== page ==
Ct AG And Consumer Counsel Want ALL Utilities’ Handling Of Storms Investigated

November 21, 2011
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Ct Attorney General George Jepsen and Consumer Counsel Elin Swanson Katz have asked state utility regulators to clarify the scope of its investigation and the procedures for  review of storm-related service interruptions by public service companies.

In a motion filed Friday, the Attorney General and Consumer Counsel said the Public Utilities Regulatory Authority should make clear that they are investigating not only the preparedness and response by the state’s electric utilities, Connecticut Light & Power Co. and United Illuminating Co., but also the state’s telecommunications, natural gas and water utility companies during Tropical Storm Irene and the Oct. 29 snowstorm.

The Attorney General and Consumer Counsel also asked the regulators to confirm that this investigation would be handled as a full administrative proceeding, with evidentiary hearings and the opportunity to submit questions, seek documents and cross-examine witnesses. All correspondence from the public service companies should be made part of the docket, they said.

“The people and businesses of Connecticut experienced hardship, in some cases extreme hardship, because of these storms and resulting service interruptions. They deserve answers about what happened and what is being done to make sure it does not happen again,” Attorney General Jepsen said.

Consumer Counsel Elin Swanson Katz said the hearing process would help to identify “what improvements are needed and to what extent outages lasted longer than reasonably necessary.  It is only through robust hearing processes at PURA, including an ample opportunity to cross-examine utility witnesses, that we will be able to achieve clarity on these issues.  PURA should provide us with reassurance that the hearing process will be appropriately broad and intensive.”

In separate filings Friday, the Attorney General directed dozens of questions at CL&P and UI, requesting information and supporting documents about the utilities’ communications with and management of line crews, including those brought in from out of state, and compensation arrangements, including any limits to overtime.

The Attorney General also asked for information and documentation about the utilities’ communications with local officials, changes to their action plans after Tropical Storm Irene, their budgets for and work completed on trimming trees and managing vegetation along distribution lines; damage to transmission equipment; their timeline of storm preparations and their efforts to track and prioritize service restorations.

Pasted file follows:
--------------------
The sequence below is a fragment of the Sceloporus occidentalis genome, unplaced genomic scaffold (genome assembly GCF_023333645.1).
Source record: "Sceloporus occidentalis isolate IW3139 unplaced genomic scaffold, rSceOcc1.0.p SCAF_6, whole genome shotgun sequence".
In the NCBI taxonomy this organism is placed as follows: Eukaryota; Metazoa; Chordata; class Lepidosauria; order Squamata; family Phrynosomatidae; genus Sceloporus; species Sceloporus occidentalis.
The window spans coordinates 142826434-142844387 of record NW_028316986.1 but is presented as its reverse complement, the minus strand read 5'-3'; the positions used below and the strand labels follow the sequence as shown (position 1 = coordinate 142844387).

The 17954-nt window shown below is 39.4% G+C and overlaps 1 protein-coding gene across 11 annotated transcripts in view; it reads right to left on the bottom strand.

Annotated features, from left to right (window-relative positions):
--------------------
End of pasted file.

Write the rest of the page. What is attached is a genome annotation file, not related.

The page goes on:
The Office of Consumer Counsel has also asked detailed questions of both the electric companies and the telephone companies in PURA’s storm review proceeding. OCC is in the process of hiring expert consultants to supplement its staff expertise to help craft further questions, evaluate responses and develop recommendations. OCC has provided testimony in legislative hearings regarding Storm Irene response.

Assistant Attorneys General Michael C. Wertheimer and John S. Wright are handling this matter for the Attorney General with Associate Attorney General Joseph Rubin. In addition to the Consumer Counsel, OCC’s team will include Attorneys Victoria Hackett and Joseph Rosenthal, Supervisor of Technical Analysts Richard Sobolewski among other staff and consultants.

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One Response to Ct AG And Consumer Counsel Want ALL Utilities’ Handling Of Storms Investigated

  1. Liz on November 28, 2011 at 9:21 pm

    Concerning the storm outage.. I am ashamed to be a resident of CT…. all this bashing of the utility is waaayy over the top and all of the news people are out of line…..people get diagnosed with cancer.. young mothers who will never see their kids grow up, there are men fighting overseas and get maimed every day.. people need to get over themselves….. I heard that some out of state utilities will NOT come back to help due the verbal abuse and threats they received from CT residents. That won’t be helpful the next time we need help….CL&P did not create the weather, it is not to their benefit to keep people without power. Power is not on, they cannot bill. I am very concerned that the linemen are unhappy about only being allowed to work 16 hours and take 8 off. I don’t want someone working 24 hours working on power lines. Why did it take Malloy 4 days to call out the National Guard to help. Massachusetts got theirs moving on that Sunday. Are we complaining that it is taking the towns so long to clean up the debris? This storm was of epic porportions. damage was close to what happened in Mass with the tornado. You used to work for the Courant and you still side with their policy of bashing the utility and not giving any other side to the story.

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